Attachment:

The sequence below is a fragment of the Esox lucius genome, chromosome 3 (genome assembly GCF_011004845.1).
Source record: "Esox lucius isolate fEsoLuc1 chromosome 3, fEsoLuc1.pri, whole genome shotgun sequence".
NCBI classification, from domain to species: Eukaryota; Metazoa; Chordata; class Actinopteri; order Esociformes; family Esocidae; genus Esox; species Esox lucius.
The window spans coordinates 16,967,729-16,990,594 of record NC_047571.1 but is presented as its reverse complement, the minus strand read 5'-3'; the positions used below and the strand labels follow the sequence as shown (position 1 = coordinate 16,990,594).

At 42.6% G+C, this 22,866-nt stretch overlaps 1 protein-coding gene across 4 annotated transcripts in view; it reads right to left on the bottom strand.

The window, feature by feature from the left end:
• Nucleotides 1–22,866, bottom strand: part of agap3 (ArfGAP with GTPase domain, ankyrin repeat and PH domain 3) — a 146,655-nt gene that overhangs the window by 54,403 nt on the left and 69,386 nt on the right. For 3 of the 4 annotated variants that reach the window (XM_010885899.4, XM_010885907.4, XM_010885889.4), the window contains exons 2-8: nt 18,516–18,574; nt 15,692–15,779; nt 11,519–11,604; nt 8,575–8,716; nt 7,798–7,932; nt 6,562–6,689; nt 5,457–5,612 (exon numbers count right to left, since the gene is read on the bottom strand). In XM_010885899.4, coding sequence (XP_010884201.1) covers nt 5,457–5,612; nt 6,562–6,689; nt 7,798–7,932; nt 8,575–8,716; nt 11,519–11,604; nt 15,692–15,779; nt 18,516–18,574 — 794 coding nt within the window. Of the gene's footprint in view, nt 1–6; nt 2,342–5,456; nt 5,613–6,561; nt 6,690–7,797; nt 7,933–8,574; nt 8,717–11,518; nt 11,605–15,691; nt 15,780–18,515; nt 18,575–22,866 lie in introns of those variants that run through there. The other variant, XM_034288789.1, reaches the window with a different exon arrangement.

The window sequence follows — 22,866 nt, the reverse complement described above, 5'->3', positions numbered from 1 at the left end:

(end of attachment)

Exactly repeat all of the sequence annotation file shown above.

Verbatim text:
The sequence below is a fragment of the Esox lucius genome, chromosome 3 (genome assembly GCF_011004845.1).
Source record: "Esox lucius isolate fEsoLuc1 chromosome 3, fEsoLuc1.pri, whole genome shotgun sequence".
NCBI classification, from domain to species: Eukaryota; Metazoa; Chordata; class Actinopteri; order Esociformes; family Esocidae; genus Esox; species Esox lucius.
The window spans coordinates 16,967,729-16,990,594 of record NC_047571.1 but is presented as its reverse complement, the minus strand read 5'-3'; the positions used below and the strand labels follow the sequence as shown (position 1 = coordinate 16,990,594).

At 42.6% G+C, this 22,866-nt stretch overlaps 1 protein-coding gene across 4 annotated transcripts in view; it reads right to left on the bottom strand.

The window, feature by feature from the left end:
• Nucleotides 1–22,866, bottom strand: part of agap3 (ArfGAP with GTPase domain, ankyrin repeat and PH domain 3) — a 146,655-nt gene that overhangs the window by 54,403 nt on the left and 69,386 nt on the right. For 3 of the 4 annotated variants that reach the window (XM_010885899.4, XM_010885907.4, XM_010885889.4), the window contains exons 2-8: nt 18,516–18,574; nt 15,692–15,779; nt 11,519–11,604; nt 8,575–8,716; nt 7,798–7,932; nt 6,562–6,689; nt 5,457–5,612 (exon numbers count right to left, since the gene is read on the bottom strand). In XM_010885899.4, coding sequence (XP_010884201.1) covers nt 5,457–5,612; nt 6,562–6,689; nt 7,798–7,932; nt 8,575–8,716; nt 11,519–11,604; nt 15,692–15,779; nt 18,516–18,574 — 794 coding nt within the window. Of the gene's footprint in view, nt 1–6; nt 2,342–5,456; nt 5,613–6,561; nt 6,690–7,797; nt 7,933–8,574; nt 8,717–11,518; nt 11,605–15,691; nt 15,780–18,515; nt 18,575–22,866 lie in introns of those variants that run through there. The other variant, XM_034288789.1, reaches the window with a different exon arrangement.

The window sequence follows — 22,866 nt, the reverse complement described above, 5'->3', positions numbered from 1 at the left end: